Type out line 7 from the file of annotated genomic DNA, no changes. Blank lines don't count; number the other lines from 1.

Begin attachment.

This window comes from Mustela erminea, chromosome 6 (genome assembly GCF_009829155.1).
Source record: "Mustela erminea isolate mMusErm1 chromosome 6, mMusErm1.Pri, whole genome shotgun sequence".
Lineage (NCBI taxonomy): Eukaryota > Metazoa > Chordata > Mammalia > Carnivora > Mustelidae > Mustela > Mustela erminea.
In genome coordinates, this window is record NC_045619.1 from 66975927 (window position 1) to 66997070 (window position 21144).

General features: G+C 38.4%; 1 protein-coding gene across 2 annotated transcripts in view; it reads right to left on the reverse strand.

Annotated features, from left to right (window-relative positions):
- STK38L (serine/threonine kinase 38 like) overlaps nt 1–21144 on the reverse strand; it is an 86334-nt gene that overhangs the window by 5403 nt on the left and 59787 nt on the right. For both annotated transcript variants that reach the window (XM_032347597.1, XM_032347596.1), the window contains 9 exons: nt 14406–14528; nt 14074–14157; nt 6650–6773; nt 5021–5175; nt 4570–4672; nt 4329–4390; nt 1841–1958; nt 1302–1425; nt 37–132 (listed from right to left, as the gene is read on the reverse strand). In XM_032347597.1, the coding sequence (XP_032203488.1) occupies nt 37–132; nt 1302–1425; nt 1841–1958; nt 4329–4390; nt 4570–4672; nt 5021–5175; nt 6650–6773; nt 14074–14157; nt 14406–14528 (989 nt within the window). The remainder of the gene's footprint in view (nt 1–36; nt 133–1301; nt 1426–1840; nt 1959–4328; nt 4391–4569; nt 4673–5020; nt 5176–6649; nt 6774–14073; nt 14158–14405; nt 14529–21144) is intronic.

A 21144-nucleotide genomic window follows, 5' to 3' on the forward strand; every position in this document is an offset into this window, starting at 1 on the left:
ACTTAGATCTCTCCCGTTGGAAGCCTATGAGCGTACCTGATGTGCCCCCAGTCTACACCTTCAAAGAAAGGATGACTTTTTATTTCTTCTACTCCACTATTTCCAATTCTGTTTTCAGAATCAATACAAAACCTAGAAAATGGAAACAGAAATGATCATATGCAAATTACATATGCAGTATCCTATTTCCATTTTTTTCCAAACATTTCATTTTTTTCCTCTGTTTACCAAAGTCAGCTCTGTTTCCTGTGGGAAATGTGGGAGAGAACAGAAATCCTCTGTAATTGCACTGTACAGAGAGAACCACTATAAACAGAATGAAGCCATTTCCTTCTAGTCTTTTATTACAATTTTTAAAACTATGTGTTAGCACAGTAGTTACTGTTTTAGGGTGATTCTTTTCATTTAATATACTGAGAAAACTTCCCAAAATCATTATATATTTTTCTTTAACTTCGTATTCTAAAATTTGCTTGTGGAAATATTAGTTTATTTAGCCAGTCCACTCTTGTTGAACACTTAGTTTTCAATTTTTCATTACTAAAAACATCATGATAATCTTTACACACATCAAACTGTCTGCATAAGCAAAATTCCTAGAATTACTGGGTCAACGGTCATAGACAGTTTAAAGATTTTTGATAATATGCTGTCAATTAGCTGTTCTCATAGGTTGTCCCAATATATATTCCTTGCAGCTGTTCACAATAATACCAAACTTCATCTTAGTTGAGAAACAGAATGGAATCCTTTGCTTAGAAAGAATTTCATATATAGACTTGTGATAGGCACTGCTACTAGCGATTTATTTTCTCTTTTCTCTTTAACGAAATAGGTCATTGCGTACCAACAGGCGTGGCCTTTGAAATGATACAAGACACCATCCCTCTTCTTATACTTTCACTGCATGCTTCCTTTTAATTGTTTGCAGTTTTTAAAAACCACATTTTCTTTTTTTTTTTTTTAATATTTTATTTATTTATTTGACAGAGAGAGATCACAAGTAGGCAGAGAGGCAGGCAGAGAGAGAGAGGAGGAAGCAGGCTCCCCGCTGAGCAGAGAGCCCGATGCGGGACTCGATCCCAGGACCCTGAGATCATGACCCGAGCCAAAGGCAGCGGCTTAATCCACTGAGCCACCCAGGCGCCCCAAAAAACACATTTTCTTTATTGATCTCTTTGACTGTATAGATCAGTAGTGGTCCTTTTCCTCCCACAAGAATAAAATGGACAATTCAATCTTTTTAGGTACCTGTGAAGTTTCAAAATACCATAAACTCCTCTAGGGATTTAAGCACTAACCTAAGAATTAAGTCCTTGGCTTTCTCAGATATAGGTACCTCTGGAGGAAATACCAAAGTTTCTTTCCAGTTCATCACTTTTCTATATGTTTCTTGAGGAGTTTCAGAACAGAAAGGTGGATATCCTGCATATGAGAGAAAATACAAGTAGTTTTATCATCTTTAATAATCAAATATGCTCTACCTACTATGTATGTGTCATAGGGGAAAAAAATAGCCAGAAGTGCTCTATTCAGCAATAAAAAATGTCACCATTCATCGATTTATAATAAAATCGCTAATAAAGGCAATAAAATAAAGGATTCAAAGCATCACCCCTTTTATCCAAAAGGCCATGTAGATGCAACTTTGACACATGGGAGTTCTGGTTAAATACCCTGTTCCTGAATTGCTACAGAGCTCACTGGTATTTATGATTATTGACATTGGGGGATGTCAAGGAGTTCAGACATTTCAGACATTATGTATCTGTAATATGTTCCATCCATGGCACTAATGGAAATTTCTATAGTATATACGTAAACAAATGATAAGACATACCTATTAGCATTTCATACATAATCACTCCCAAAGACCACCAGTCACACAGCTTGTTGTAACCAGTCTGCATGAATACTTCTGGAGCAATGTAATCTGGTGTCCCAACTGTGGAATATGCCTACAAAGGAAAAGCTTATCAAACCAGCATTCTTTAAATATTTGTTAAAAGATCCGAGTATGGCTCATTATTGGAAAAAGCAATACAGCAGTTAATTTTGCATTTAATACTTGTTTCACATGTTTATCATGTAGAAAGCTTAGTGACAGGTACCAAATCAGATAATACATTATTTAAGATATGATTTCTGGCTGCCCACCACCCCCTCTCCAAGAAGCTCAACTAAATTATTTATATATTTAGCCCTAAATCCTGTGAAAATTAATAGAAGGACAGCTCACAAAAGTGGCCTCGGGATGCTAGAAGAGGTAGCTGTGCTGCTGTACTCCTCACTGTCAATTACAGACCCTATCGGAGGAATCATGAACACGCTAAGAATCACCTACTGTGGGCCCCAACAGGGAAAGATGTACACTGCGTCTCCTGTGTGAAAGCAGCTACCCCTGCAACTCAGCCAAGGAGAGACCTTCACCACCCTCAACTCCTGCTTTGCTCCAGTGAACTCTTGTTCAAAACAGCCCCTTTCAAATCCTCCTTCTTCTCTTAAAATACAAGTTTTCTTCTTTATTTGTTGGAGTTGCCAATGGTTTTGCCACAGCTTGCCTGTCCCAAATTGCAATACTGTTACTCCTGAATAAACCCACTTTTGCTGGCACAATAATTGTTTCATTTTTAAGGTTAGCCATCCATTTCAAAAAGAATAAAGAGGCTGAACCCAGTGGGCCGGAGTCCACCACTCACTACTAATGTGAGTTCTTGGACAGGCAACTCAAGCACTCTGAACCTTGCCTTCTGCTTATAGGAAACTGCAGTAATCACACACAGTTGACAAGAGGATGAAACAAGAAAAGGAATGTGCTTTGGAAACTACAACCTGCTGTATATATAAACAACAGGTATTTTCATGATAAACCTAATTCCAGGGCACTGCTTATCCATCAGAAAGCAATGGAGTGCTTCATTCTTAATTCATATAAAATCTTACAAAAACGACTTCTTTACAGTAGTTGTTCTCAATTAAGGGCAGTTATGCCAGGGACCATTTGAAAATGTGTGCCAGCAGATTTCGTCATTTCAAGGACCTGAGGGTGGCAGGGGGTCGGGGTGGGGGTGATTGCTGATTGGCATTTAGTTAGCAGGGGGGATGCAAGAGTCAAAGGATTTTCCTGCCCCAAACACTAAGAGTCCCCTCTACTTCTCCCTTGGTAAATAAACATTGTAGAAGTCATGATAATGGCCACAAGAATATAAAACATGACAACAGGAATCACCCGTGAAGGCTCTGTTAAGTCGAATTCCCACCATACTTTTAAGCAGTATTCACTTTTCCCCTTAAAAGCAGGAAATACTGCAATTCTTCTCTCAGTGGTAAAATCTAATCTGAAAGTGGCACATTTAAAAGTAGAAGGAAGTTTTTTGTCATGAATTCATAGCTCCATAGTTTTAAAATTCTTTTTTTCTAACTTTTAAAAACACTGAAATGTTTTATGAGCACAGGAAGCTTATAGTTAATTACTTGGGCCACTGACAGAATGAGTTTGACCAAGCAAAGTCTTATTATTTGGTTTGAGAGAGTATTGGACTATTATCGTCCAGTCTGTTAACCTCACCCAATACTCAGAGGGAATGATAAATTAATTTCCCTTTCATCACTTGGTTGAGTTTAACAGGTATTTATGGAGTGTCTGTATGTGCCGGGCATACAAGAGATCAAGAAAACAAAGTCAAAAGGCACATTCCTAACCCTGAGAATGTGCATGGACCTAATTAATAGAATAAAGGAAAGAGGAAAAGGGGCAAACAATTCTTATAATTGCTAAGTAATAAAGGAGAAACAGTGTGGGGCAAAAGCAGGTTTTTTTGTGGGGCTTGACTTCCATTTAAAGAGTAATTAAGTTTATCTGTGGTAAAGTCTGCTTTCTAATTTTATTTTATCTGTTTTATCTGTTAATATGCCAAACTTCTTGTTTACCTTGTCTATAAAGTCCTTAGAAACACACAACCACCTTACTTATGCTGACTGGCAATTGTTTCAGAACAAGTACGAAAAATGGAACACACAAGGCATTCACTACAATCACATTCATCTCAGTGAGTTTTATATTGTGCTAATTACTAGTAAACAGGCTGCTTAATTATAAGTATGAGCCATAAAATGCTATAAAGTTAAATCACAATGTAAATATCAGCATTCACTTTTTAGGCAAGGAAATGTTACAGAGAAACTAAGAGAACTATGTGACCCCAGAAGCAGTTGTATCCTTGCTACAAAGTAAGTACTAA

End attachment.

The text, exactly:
- STK38L (serine/threonine kinase 38 like) overlaps nt 1–21144 on the reverse strand; it is an 86334-nt gene that overhangs the window by 5403 nt on the left and 59787 nt on the right. For both annotated transcript variants that reach the window (XM_032347597.1, XM_032347596.1), the window contains 9 exons: nt 14406–14528; nt 14074–14157; nt 6650–6773; nt 5021–5175; nt 4570–4672; nt 4329–4390; nt 1841–1958; nt 1302–1425; nt 37–132 (listed from right to left, as the gene is read on the reverse strand). In XM_032347597.1, the coding sequence (XP_032203488.1) occupies nt 37–132; nt 1302–1425; nt 1841–1958; nt 4329–4390; nt 4570–4672; nt 5021–5175; nt 6650–6773; nt 14074–14157; nt 14406–14528 (989 nt within the window). The remainder of the gene's footprint in view (nt 1–36; nt 133–1301; nt 1426–1840; nt 1959–4328; nt 4391–4569; nt 4673–5020; nt 5176–6649; nt 6774–14073; nt 14158–14405; nt 14529–21144) is intronic.